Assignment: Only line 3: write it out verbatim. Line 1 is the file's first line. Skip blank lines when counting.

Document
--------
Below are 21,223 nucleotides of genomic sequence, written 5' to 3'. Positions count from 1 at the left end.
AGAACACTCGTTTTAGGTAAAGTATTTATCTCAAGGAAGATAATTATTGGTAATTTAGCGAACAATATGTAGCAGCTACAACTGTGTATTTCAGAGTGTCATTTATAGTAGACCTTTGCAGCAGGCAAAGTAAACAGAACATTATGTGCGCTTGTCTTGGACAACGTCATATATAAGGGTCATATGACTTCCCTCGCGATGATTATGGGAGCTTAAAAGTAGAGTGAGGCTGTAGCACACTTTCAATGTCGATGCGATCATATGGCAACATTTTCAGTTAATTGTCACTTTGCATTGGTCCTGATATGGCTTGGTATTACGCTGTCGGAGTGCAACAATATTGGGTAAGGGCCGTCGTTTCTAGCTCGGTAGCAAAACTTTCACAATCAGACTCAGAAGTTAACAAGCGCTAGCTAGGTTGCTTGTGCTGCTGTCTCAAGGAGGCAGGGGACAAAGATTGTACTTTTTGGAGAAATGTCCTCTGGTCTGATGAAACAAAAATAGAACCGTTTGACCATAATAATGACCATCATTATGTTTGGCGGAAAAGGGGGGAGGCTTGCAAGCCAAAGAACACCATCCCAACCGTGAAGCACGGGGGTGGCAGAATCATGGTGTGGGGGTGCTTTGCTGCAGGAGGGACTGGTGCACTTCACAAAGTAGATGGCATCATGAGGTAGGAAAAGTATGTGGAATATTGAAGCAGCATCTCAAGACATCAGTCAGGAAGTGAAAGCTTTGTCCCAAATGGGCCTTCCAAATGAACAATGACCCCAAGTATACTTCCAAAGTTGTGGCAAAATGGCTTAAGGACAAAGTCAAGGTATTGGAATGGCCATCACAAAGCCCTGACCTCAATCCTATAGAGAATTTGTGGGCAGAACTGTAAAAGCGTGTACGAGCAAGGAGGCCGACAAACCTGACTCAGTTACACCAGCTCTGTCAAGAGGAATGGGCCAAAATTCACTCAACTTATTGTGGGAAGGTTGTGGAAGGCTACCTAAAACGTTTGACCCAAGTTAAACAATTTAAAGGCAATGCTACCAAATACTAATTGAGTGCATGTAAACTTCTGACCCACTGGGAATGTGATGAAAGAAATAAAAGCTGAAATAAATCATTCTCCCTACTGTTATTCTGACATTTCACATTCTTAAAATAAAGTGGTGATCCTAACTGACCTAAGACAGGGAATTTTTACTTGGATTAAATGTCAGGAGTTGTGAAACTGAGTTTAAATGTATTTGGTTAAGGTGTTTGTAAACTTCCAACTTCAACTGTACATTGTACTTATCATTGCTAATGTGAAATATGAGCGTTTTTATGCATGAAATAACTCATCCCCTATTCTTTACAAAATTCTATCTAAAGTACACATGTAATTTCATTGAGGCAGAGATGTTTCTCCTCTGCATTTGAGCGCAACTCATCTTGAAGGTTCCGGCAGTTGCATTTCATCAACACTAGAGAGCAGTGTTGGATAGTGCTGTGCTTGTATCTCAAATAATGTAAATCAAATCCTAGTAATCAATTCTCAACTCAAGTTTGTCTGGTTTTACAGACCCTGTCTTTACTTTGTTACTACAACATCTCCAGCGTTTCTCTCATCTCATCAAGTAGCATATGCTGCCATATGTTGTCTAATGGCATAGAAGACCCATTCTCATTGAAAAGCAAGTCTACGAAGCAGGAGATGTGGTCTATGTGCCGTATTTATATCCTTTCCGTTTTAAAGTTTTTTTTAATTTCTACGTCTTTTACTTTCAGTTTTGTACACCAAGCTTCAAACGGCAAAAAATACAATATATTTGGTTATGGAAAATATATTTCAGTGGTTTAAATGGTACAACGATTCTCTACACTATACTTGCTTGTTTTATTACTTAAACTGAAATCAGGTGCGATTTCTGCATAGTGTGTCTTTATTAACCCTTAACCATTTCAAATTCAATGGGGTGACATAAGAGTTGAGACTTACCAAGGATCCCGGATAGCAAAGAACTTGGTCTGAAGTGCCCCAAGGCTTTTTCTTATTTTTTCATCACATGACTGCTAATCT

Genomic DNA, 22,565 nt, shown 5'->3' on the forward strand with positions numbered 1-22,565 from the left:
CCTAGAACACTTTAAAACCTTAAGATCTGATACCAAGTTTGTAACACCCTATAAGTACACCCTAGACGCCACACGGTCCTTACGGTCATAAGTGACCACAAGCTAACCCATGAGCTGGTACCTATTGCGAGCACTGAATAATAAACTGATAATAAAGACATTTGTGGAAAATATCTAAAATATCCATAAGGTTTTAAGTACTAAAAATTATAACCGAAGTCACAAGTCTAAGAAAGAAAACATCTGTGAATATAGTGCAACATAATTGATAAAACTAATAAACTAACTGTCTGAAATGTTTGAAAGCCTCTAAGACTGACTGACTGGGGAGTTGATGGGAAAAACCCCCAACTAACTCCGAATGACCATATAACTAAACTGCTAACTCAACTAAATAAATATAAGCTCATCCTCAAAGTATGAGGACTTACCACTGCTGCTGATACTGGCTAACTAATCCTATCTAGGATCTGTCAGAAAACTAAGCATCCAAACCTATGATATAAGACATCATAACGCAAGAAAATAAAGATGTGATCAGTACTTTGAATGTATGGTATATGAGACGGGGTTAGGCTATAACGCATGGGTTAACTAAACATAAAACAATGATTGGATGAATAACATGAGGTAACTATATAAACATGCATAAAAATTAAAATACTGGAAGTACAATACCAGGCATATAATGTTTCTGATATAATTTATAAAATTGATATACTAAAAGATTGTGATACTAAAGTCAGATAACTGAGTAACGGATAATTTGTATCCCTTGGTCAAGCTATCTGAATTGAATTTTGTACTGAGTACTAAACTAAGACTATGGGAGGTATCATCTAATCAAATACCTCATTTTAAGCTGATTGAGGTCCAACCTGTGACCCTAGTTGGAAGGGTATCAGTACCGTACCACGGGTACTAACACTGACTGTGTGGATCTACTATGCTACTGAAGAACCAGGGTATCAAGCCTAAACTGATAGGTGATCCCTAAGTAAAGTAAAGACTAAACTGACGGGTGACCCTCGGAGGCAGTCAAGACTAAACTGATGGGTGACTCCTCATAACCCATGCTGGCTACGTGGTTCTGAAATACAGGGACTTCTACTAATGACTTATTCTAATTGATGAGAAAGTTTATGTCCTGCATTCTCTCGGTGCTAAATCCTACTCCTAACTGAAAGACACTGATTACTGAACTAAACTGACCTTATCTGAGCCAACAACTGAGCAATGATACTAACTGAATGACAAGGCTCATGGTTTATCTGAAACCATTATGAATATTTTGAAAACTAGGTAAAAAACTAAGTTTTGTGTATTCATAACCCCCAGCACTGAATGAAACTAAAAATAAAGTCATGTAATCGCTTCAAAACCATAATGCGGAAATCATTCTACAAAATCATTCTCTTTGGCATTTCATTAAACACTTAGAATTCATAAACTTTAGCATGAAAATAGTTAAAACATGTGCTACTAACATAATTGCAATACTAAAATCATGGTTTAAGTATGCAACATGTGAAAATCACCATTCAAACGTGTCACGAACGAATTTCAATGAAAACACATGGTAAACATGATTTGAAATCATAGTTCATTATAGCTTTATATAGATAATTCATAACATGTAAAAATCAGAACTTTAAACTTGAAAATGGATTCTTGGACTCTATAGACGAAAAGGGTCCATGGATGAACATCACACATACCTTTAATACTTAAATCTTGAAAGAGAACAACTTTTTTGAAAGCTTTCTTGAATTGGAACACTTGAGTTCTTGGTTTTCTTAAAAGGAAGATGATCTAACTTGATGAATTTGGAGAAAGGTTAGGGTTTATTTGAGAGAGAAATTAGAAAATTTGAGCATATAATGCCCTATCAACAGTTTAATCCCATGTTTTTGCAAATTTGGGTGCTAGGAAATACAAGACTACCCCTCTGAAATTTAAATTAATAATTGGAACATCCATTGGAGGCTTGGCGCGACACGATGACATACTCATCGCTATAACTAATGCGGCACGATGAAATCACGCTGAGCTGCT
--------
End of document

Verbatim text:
Genomic DNA, 22,565 nt, shown 5'->3' on the forward strand with positions numbered 1-22,565 from the left: